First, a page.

Similarly, who remembers Trencherwood which also floated on the USM in 1984? It hit the buffers in 1992 when it was also forced into a penal debt for equity swap before being absorbed in 1996 by Wilson Bowden (now part of Barratt). This recession and its aftermath changed the face of the UK industry and led to the wide scale exit of contractors from housebuilding (save for Luddites such as Galliford Try and Kier).
Same again, too, in the global financial crisis (GFC) which started in 2008 and ran through 2012. Berkeley was the sole UK listed housebuilder not to write down its assets. In the three calendar years 2008 through 2010, companies comprising the publicly listed UK housebuilding sector wrote off £5.2 billion in provisions against asset carrying values i.e. this was 41% of the starting price of £12.8 billion in Net Asset Value (NAV). The sector also raised some £1.7 billion of fresh dosh from its shareholders during this period. Once again, who was buying land when Lehman’s went bust? And the group’s performance is still benefitting from this investment – almost 10 years on.
As the late, great Carwyn James once said: some players sniff the wind, others create it. Mr James was coach of British and Irish Lions on their tour of New Zealand in 1971 and this is still the only Lions side ever to win a series against the All Blacks. He said: “I love an inner calm, a coolness, a detachment; a brilliance and insouciance which is devastating”.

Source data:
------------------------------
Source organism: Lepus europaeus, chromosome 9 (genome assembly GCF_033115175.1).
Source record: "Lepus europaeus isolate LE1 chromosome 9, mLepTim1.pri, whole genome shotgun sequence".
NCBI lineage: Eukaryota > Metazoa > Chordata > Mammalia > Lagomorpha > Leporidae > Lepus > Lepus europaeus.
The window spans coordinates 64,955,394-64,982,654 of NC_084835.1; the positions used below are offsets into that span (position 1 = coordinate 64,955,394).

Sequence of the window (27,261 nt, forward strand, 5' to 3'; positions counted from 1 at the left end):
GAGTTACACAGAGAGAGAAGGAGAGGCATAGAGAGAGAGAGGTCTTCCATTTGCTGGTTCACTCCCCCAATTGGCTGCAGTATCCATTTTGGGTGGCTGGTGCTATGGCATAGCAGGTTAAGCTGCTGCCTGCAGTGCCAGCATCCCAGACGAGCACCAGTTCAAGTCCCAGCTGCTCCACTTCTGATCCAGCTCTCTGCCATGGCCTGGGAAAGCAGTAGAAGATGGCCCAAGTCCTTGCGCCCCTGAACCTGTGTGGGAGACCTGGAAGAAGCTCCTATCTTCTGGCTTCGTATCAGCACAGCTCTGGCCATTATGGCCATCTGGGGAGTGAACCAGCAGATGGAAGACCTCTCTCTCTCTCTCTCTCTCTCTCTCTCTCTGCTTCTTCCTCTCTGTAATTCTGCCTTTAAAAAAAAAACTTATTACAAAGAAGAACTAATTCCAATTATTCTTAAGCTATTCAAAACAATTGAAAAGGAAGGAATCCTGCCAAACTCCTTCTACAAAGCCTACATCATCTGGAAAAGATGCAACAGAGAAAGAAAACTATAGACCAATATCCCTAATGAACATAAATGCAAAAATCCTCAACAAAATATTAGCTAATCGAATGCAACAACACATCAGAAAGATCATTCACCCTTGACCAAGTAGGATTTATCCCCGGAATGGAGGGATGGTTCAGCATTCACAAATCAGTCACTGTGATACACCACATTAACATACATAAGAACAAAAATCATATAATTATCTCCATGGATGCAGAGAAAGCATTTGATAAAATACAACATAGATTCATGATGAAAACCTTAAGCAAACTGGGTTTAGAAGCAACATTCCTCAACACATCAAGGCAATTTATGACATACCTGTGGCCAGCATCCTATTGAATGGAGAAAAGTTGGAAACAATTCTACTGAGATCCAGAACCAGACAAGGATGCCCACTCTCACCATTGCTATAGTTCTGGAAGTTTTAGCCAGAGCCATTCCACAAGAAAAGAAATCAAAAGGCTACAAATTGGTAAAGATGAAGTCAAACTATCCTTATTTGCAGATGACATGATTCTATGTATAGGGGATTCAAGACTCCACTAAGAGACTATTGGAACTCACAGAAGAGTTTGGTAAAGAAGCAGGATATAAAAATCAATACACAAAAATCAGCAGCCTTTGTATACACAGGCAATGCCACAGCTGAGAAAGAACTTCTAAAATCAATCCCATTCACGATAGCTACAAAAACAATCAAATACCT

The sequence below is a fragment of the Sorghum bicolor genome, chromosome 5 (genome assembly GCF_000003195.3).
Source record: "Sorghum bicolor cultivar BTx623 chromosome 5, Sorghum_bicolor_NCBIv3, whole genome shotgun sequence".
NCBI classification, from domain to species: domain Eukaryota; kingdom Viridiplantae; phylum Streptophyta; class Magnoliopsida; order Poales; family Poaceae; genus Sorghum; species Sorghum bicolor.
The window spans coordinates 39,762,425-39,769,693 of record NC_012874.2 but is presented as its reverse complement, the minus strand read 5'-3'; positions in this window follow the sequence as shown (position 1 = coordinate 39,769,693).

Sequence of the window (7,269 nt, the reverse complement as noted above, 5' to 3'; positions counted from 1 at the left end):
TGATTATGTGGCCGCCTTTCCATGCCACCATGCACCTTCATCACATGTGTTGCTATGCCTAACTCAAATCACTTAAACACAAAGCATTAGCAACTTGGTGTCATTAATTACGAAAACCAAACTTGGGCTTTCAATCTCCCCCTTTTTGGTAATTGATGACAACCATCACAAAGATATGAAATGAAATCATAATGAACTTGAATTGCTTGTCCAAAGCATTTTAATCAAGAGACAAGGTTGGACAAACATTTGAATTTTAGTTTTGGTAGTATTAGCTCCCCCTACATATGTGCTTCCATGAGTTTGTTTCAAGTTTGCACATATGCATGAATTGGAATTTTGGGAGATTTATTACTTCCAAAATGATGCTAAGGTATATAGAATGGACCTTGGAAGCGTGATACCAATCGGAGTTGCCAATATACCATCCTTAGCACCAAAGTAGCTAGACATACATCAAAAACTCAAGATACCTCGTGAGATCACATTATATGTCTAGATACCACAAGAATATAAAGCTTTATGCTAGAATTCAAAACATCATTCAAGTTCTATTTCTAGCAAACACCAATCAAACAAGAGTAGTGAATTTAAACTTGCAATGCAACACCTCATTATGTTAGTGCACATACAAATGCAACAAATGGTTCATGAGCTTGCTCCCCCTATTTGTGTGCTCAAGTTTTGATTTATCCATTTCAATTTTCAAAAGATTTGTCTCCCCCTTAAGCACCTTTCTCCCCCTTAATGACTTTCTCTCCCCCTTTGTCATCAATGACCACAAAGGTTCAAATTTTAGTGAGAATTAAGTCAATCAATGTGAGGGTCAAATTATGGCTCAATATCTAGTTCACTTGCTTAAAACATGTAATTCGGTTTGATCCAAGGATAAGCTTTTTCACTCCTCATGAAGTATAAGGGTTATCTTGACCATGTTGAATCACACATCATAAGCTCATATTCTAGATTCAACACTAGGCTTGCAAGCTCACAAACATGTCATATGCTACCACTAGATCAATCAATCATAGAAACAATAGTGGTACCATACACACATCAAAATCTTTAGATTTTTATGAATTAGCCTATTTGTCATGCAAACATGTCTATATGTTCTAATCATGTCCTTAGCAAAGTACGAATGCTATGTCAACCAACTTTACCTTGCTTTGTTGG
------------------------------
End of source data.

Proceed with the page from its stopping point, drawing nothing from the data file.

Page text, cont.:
I was a cub building analyst in 1984 at Grieveson Grant which was absorbed by Kleinwort Benson a year later which, in turn, was bought by Dresdner Bank in 1995 which then disappeared into Commerzbank in 2008…
In any event, Grieveson Grant, or ‘GG’ as it was affectionately known, was still a partnership (pre-1986s Big Bang) and one of the partners summoned me to his desk one day to ask about the privately-owned Berkeley Group. “Williams, I have just bought a super new house down in Surrey from this outfit called Berkeley. I think the company might be worth a look. I think they might float. You should go and see them.”
And so, as ‘recommended’, I took the train to Weybridge and met Tony Pidgley and then-CFO Paul Read, and I was collected from the station by Paul in Tony’s Rolls Royce (the boy had style from the get-go). They were both very nice people and self-deprecating to the extent that they said “we have a lot to learn”. But even then, no one was building houses like Berkeley.
As is lodged in folklore, too, the company was named after Berkeley Square in the West End. “Why not?” they said at the time. And: “Who knows, too, we might have an office there one day.” Okay, the latter is one of the few things that didn’t come true.
Strategy and style
Berkeley is not simply a common or garden housebuilder, it is a creator of communities on both a diminutive and massive scale – and often in initially unprepossessing locations. It is probably the best at it in the UK (its sole marketplace). “Above all else, enhancing property value is about having time. This is afforded to Berkeley by its strategy of taking low financial risk through a combination of matching production to demand, selling forward and only gearing when there is sufficient visibility of future cash flow.”